Geoff Chappell - Software Analyst
Ideally, the changes that started in February will go unnoticed. More likely, there will be problems. The site’s scripts and stylesheets are being reworked. There was a growing list of small motivations that I had put off as not worth doing one by one until I had time for the obvious big task: removing FRAMESET and FRAME in favour of DIV and fixed positioning.
With that under way, I finally got to the more visible redesign of the document panel on the right so that pages have reasonable width for easy reading even when the browser is maximised on a huge monitor. At the other extreme, I’ve attempted some responsive design for reading on narrow screens, at least for pages of introductory and non-technical material.
Inevitably, once I started, I accepted that a thorough reworking has been a long time coming. It’s not that the scripts and stylesheets were poor or even non-compliant. Though I must yet rewrite the scripts that support the Table of Contents (TOC) that shows in the left panel of what used to be a frameset, I find I’m even quite proud of this TOC: how much better would my own occasional browsing of reference material on the Internet be if everyone’s navigational support was as capable as I think mine is!
Still, there’s much that can be done and the website will be much the better after this reworking, which is easily the most substantial since the scripts were written in 2007. There will be tweaks on and off through the month, continuing for who knows how long. There surely will be glitches, too.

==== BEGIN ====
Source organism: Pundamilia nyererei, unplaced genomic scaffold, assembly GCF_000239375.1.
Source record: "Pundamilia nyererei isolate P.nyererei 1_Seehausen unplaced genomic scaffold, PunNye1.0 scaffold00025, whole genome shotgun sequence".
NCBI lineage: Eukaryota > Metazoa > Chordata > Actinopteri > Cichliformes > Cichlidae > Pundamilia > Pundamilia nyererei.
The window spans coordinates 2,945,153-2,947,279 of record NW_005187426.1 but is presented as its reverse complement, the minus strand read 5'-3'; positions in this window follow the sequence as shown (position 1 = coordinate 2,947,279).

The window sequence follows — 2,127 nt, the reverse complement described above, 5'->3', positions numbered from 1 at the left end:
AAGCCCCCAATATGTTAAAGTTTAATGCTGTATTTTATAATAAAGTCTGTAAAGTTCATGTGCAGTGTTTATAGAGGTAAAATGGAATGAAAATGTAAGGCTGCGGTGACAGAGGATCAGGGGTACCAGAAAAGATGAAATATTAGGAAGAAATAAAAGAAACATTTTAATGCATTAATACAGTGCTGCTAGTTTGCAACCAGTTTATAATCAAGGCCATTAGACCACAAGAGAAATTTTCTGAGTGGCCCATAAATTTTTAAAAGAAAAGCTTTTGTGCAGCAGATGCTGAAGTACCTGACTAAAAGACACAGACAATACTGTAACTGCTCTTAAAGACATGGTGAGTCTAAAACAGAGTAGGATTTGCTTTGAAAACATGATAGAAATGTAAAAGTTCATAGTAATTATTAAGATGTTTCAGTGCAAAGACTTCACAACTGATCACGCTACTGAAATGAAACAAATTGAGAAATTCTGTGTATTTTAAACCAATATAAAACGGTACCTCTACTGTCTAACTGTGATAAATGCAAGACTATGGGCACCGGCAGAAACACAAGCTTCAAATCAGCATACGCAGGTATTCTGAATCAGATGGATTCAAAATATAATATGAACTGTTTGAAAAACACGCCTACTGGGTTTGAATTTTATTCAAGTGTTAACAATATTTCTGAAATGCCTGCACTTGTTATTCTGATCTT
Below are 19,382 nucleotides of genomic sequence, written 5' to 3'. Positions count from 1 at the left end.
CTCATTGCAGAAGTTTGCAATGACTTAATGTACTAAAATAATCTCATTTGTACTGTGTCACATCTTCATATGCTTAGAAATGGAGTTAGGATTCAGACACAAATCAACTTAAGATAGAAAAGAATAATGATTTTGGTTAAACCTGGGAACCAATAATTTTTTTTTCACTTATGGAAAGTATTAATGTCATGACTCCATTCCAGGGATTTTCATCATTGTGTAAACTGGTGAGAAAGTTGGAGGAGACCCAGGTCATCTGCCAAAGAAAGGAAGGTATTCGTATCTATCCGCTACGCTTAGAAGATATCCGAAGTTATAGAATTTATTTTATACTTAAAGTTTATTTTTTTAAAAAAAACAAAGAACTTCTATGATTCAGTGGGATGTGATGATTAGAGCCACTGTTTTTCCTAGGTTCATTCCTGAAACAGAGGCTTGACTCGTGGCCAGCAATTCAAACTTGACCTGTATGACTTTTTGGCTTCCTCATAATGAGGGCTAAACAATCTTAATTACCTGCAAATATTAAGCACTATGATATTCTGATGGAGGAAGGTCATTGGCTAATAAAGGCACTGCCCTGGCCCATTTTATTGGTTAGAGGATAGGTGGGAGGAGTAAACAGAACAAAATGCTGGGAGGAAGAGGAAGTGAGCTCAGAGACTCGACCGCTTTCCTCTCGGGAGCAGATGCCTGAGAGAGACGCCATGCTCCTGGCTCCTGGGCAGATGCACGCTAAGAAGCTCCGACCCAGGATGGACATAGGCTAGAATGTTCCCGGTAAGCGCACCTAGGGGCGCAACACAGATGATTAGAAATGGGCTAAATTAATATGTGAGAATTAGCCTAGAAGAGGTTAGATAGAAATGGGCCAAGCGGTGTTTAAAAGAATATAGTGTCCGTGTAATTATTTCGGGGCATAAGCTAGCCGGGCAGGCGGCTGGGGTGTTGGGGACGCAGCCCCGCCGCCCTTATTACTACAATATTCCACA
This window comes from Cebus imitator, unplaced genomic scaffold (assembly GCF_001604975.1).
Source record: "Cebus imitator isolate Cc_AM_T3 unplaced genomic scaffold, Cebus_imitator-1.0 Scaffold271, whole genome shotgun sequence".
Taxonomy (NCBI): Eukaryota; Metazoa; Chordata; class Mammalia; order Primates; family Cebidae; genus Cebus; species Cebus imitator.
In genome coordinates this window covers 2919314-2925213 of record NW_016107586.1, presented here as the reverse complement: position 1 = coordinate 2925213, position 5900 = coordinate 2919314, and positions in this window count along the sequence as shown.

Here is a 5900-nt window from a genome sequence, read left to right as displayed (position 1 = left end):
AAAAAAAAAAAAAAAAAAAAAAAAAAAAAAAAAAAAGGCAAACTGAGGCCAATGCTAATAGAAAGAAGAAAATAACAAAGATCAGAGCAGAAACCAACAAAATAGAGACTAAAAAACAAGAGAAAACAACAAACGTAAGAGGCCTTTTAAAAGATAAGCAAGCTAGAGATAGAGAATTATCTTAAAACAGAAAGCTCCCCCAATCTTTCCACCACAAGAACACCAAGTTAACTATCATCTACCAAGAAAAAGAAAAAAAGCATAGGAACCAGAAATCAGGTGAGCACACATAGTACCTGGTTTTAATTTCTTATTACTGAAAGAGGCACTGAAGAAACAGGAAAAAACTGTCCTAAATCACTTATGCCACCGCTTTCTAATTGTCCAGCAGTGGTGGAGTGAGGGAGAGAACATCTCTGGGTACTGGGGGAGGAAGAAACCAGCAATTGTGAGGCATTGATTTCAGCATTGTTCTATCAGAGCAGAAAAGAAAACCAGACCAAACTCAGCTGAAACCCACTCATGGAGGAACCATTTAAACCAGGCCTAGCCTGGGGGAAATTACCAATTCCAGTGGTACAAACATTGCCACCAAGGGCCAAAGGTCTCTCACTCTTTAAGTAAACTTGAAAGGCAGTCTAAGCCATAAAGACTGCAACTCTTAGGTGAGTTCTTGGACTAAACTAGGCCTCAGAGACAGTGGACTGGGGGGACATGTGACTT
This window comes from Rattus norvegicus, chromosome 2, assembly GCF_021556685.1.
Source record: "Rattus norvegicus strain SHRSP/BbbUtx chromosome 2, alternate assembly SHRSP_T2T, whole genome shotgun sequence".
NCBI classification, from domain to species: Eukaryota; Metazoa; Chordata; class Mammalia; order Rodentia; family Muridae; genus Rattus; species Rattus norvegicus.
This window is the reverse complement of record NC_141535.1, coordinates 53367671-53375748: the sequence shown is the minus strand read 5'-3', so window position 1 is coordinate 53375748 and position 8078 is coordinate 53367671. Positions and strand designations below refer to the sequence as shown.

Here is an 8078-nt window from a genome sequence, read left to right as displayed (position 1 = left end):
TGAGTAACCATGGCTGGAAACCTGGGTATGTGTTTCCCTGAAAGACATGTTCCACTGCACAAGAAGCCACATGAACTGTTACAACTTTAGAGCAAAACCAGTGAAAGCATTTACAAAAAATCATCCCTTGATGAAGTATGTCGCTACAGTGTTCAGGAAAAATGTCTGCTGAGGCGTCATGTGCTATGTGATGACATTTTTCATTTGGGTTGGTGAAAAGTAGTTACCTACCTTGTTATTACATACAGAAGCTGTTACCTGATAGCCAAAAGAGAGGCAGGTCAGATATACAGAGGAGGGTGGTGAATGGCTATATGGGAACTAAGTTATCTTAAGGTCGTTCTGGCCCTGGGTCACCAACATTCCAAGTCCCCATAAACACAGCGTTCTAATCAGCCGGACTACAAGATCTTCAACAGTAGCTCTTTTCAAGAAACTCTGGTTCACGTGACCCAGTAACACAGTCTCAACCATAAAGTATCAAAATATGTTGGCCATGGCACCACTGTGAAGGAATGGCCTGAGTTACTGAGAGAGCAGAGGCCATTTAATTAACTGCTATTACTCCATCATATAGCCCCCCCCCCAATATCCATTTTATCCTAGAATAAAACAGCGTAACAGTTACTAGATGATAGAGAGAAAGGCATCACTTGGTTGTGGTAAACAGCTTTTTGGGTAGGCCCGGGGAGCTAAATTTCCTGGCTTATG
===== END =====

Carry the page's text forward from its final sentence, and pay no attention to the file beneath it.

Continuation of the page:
A revised Browser Guide summarises what I aim to support by way of browsers, and continues with some explanation of my reasoning—or of attitudes and prejudices. Also updated is a list of Known Problems. Some have workarounds. Mostly, they are known problems in the sense that I don’t expect ever to have solutions. As for problems that I know from having solved or worked around them— or just been frustrated to find that the standards really are so deficient—I have started working on what I imagine will develop into a small series.
Some unexpected fruit from the web programming is that I have made the large tables of HAL and kernel exports interactive. The scripts provide buttons so that the hundreds or thousands of exports can all show in one table, as before, or in categories to show and hide separately.
For this particular exercise in web programming, it is very much that Internet Explorer is the stand-out case for awkwardness. No browser makes light work of expanding all the category tables for the page of three thousand kernel exports, but as I’ve learnt more about web programming I’ve brought the responsiveness within reach of what I consider acceptable except for one case: yes, Internet Explorer, but only while its Developer Tools are open. Then, but not ordinarily, the Expand All operation takes tens of seconds. I can’t welcome the thought but sometimes perhaps it really is that the tools are broken!